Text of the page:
Assistant: 'I agree. He's never going to make a name for himself.'
Manager: 'There's no telling some people.  Hey, here comes another customer.'
Assistant: 'Arrgh, no.  It's that woman who does the cabbage paintings.  What do we tell her?'

She ended up having to paint aubergines and it wasn't her genre at all.  Next time, she'd shop online.  

Wednesday, 19 March 2014

Evidence that Fran-Fran can talk about the can-can

Do you know about modal verbs?  It doesn't matter if you don't.  You won't have a less fulfilling life.  It's not like not knowing about green meaning go and red meaning stop, or that a wasp on the rim of your lemonade can is a bad sign, or that taking your earrings off over a sink means oops only one earring left, or that opening the door to a double-glazing salesperson means three hours off your life expectancy, or that letting a two year old dress herself means you have to accept her woolly jumper/tutu/wellies/flat cap ensemble.

I do know about modal verbs, but that's because I have to teach them at school, not because I woke up one day saying, 'Hey, I know what's missing from my life!  No wonder I've been feeling low.'

My boss told me today that she teaches modal verbs using the Beverley Knight song 'Shoulda Woulda Coulda'.  If you didn't know already what modal verbs were, does that give you a clue?

Just in case you'd care more for neck acne than for modals, but you like Beverley Knight and fancy a listen to a great tune, here she is singing it live.  It's ace.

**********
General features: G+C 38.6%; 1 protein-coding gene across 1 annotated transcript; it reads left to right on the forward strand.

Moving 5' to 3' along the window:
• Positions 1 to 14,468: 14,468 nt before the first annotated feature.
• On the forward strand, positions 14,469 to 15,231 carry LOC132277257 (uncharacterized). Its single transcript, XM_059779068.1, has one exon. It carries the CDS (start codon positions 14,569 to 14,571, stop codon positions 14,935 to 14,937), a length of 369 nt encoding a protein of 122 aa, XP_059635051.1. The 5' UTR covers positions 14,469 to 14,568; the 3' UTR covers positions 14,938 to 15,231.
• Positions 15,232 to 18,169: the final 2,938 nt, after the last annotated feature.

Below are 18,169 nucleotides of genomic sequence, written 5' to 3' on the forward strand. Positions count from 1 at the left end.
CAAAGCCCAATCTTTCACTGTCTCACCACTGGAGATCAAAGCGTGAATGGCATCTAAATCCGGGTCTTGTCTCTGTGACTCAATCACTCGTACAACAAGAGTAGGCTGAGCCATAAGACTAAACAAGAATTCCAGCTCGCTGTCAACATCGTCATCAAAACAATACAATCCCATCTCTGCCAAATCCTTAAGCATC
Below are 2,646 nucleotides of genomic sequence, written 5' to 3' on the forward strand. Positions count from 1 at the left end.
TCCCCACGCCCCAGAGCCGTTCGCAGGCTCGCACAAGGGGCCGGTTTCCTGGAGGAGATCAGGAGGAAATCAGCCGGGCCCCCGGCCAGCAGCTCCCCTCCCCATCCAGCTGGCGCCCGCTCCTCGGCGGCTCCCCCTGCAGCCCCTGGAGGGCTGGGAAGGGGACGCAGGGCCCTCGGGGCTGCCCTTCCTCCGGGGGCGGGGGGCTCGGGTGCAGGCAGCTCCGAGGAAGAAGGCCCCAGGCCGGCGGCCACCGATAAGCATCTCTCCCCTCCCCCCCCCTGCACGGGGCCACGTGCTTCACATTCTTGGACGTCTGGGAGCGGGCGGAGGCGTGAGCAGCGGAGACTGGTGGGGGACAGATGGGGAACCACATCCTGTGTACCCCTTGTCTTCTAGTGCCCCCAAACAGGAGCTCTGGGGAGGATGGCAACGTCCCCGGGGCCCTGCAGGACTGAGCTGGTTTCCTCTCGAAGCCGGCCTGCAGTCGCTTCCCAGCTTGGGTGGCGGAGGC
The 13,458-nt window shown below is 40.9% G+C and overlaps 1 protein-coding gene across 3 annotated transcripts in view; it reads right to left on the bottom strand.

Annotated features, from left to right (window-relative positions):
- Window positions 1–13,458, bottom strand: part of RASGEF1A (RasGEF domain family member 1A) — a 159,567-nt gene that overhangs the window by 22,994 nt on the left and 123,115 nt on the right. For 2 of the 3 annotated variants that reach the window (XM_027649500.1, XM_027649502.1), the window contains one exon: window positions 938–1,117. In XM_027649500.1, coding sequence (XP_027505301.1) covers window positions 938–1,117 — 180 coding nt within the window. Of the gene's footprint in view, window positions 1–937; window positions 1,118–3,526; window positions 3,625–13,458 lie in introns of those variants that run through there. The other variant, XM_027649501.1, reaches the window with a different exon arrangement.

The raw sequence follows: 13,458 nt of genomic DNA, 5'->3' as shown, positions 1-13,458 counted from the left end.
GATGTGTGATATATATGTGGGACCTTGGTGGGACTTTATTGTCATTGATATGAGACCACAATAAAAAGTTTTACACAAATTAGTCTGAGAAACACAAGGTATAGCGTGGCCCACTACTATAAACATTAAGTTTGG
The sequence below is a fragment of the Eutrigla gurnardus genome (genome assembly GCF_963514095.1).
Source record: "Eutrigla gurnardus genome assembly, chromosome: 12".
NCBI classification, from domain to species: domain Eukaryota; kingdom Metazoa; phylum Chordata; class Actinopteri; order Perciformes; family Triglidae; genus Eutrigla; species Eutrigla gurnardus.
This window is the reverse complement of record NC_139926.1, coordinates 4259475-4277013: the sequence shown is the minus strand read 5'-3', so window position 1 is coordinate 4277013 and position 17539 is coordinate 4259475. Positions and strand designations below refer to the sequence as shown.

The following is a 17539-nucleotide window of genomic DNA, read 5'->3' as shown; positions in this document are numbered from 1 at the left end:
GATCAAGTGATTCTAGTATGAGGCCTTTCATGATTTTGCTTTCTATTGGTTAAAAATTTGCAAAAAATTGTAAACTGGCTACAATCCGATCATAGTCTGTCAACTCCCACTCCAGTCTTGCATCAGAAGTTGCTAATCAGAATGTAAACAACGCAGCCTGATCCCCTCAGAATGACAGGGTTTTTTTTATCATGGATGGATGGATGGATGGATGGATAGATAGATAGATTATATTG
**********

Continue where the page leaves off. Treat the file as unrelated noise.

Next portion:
A brief distraction from the worries of life, care of Beverley Knight

I'm not as inventive as my boss and, anyway, I have only just learned how to show a Youtube clip in class WITH sound.  So I've been teaching modals by asking what's the difference between 'I must do my homework ... I may do my homework ... I could do my homework ... I will do my homework ... I should do my homework ...'  Each one has a slightly different meaning and the modal verb changes the 'strength' of the word 'do', giving elements of choice or possibility.  Or taking them away.

(Of course, the answer is, 'I must do my homework.'  Whatever the question.)

Beverley Knight and my boss got me thinking.  What other songs have modals in?  What would happen if the modal was a different one?

Celine Dion's heart might have gone on.  But might not.

The Rolling Stones would have sung 'I Shouldn't Get No Satisfaction' and their scanning would have been all out of synch to add to the pre-existing grammar problems.

Boys II Men would have sung 'I Might Make Love to You' instead of 'I Will Make Love to You' and may not have got the chance to make love at all, with that kind of shilly-shallying around.

Pete Seeger would have discovered that singing 'We Could Overcome' didn't draw quite the crowds of the original.

Whitney Houston's 'I Must Always Love You' would have been a song about doing your duty and one you'd sing to an aunt you only just tolerated at Christmas or a mongrel you'd inherited when a friend turned out to be allergic and you took him on out of a feeling of obligation.

And those frilly ladies doing the can-can in gay Paris would have found things very awkward indeed.

Yes, they could could, while they were young.

And then the options for live entertainment got a bit more limited.

Tuesday, 11 March 2014

Further evidence that every now and again Fran writes something more serious